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Bilateral relations between Switzerland and Nigeria
Switzerland recognized the Federal Republic of Nigeria on October 1, 1960. The two countries established diplomatic relations shortly afterwards and Switzerland opened an Embassy already one year later. Before the Second World War, only a few Swiss citizens used to live in Nigeria. In the 1960s, the Swiss community grew to over 300 persons and had its peak in 1977 – when the Swiss multinational company Union Trading Company (UTC) and its local branch, UTC Nigeria, employed more than 5000 persons in Nigeria - with around 800 Swiss citizens living in the country. Currently, there are around 250 Swiss citizens resident in Nigeria, most of them in Lagos.
On the diplomatic level, Swiss-Nigerian relations also grew stronger: The countries negotiated three bilateral agreements – on air services, on immigration matters and on investment promotion and protection. The close relationship between the two countries is also reflected in the high-ranking visits of the past few years: The Swiss Foreign Minister, Mrs Micheline Calmy-Rey, visited Abuja in 2009, and she and her counterpart, Mr Henry Odein Ajumogobia, met in New York in May 2010. On May 14, 2010, the Deputy State Secretary of the Swiss Ministry of Foreign Affairs met the Permanent Secretary of the Ministry of Foreign Affairs if Nigeria for political consultations. They agreed to hold the next round of consultations in Bern, Switzerland, in 2011.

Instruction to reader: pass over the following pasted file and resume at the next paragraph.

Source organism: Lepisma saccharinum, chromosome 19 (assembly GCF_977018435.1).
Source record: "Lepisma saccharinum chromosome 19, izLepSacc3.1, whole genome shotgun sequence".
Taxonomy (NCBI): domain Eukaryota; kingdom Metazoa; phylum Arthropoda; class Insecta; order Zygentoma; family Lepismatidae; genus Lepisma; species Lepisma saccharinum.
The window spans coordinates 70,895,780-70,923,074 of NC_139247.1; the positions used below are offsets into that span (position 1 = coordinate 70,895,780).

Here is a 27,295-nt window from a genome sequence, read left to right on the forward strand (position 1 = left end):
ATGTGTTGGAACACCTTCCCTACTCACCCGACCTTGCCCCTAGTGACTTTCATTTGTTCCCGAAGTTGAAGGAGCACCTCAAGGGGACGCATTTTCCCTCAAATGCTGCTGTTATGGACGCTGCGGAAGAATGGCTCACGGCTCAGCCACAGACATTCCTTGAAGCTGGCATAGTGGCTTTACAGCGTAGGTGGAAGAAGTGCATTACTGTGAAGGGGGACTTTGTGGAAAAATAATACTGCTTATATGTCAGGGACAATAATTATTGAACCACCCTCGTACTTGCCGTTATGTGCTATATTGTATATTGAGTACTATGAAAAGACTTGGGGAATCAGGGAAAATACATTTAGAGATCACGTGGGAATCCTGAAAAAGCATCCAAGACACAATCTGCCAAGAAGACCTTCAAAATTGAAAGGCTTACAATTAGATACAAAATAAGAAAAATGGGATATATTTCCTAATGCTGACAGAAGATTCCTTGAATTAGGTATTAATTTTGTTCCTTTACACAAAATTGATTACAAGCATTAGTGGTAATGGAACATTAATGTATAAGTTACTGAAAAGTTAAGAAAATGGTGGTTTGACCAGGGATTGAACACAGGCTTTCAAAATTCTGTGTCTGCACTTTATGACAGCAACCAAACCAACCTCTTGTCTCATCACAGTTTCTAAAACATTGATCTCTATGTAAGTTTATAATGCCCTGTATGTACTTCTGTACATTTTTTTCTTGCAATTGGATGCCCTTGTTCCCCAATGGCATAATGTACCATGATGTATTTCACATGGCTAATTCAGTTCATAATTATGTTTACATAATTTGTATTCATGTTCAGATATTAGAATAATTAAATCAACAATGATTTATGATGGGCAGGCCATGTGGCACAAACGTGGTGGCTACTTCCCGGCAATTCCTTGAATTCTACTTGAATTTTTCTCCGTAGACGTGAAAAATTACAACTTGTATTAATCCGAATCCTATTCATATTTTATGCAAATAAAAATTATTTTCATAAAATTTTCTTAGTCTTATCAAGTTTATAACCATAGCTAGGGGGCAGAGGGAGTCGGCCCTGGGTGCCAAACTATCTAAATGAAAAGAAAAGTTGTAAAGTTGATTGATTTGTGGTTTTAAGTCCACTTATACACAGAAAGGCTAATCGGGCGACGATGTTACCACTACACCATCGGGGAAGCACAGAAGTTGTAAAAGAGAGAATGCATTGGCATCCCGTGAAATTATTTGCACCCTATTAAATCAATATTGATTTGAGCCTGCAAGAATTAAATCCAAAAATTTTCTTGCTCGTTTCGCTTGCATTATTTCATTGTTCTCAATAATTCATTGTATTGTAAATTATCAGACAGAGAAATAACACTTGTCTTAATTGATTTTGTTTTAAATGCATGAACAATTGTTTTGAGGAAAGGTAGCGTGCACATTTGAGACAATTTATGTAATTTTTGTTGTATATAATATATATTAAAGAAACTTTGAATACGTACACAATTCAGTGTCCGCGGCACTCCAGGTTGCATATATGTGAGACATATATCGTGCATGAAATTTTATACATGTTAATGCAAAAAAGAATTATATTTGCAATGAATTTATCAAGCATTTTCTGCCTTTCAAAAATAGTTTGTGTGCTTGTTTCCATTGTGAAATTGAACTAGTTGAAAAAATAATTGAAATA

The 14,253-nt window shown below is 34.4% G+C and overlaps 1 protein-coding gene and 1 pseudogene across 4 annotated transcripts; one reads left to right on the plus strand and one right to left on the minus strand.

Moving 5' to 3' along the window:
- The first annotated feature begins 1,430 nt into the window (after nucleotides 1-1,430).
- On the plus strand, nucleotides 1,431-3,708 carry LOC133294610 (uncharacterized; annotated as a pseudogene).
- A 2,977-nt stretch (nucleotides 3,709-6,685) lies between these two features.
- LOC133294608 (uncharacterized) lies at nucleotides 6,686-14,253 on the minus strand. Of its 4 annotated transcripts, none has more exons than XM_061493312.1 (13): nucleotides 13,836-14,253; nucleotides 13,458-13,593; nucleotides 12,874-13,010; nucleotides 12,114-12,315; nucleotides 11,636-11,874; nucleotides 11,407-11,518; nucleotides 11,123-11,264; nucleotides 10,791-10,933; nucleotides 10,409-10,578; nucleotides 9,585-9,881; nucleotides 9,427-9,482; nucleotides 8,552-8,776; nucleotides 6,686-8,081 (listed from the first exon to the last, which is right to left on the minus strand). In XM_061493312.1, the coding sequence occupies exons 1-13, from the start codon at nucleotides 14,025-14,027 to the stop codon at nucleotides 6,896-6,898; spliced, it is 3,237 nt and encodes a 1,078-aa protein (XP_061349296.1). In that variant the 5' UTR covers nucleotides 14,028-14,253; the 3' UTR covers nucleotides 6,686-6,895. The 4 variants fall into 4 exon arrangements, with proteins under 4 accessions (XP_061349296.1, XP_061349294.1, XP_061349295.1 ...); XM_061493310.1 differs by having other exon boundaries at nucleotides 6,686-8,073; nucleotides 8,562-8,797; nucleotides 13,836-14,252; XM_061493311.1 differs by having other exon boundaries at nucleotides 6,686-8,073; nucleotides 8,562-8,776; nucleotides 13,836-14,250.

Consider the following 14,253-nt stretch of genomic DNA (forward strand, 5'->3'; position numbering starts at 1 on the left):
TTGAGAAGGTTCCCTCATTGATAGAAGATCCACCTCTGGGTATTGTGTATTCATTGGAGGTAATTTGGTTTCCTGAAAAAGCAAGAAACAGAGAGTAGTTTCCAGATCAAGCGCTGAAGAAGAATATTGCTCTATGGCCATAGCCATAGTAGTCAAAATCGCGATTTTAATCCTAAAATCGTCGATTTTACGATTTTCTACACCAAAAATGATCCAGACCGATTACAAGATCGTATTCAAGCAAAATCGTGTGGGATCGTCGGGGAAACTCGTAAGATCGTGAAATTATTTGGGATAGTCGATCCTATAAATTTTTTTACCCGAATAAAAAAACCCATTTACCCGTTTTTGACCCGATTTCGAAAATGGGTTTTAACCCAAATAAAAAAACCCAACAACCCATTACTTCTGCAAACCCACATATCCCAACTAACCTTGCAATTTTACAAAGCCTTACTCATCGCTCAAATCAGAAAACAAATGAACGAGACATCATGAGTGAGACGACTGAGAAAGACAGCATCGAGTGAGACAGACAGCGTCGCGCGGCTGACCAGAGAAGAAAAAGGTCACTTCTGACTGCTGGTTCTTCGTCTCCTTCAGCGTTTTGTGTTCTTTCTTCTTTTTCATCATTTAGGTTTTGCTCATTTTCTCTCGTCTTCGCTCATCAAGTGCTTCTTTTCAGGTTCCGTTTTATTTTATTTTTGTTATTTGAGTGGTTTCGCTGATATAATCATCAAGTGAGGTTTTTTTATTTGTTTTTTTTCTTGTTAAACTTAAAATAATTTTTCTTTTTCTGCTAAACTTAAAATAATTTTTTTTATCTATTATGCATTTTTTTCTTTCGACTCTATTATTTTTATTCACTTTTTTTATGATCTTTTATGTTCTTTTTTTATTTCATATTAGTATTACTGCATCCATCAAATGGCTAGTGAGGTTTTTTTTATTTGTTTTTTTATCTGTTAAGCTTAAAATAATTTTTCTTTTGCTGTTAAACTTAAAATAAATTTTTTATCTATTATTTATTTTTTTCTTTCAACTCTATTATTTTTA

In the framework of the bilateral relationship, Switzerland and Nigeria are working on priority areas: both administrations are constantly undertaking efforts to promote their commercial and economic cooperation. The two governments, which have been enjoying an excellent cooperation in migration issues in the past, are negotiating a Memorandum of Understanding for a Migration partnership. By supporting small scale projects in the field of human rights and good governance, Switzerland contributes to the implementation of the development policy of the Nigerian government.
As a major international financial centre, Switzerland has a fundamental interest in ensuring that illicitly acquired assets do not find a safe haven in its banks. Among the countries where assets stolen by the Abacha clan have been identified, Switzerland has been the first country to start returning them to Nigeria and has returned by far the highest amount (USD 700 millions).